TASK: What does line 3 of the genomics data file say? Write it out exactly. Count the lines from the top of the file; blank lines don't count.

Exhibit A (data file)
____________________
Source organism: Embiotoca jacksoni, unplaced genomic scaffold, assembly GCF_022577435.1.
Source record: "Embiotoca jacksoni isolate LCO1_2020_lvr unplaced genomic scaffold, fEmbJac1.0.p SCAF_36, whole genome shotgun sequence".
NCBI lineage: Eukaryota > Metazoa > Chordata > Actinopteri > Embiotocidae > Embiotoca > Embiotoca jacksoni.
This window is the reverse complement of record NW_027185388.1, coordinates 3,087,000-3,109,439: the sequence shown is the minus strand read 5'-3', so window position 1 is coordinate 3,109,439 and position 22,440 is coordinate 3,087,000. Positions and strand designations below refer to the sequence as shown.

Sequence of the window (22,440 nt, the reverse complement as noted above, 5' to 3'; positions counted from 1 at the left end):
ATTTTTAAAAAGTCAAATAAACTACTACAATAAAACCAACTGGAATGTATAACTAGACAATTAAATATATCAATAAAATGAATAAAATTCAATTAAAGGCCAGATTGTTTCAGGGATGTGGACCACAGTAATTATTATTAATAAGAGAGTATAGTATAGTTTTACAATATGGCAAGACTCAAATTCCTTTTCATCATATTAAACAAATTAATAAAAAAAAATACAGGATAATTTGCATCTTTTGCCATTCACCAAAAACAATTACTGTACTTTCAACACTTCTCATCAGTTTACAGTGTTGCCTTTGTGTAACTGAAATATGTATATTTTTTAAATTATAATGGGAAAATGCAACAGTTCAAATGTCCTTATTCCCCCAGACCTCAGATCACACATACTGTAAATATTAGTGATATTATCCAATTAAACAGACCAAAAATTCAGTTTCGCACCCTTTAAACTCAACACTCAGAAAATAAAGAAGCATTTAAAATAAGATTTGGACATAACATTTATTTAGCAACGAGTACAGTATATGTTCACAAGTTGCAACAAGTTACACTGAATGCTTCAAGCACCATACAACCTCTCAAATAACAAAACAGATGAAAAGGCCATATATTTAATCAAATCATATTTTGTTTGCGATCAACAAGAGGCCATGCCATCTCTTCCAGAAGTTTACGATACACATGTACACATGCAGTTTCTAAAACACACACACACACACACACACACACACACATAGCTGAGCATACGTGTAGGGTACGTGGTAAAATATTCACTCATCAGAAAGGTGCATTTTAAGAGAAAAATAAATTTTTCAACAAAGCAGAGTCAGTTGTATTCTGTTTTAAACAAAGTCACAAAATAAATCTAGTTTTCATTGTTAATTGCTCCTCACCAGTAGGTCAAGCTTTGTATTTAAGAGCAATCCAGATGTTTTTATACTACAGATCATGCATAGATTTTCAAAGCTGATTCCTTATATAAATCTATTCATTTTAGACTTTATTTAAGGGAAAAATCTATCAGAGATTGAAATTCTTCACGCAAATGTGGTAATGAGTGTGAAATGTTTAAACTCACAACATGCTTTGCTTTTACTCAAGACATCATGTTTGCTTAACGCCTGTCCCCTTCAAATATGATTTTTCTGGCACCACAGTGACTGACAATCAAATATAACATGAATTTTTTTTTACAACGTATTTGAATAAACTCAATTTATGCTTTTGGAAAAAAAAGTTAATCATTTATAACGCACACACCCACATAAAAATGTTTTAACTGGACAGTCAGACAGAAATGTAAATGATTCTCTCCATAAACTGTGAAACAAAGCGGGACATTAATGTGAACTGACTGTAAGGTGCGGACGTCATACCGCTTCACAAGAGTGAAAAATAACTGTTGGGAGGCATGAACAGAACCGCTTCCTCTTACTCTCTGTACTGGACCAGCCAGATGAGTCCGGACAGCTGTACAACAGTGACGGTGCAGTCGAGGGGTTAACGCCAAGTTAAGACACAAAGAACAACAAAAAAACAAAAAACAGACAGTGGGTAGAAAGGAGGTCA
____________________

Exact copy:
NCBI lineage: Eukaryota > Metazoa > Chordata > Actinopteri > Embiotocidae > Embiotoca > Embiotoca jacksoni.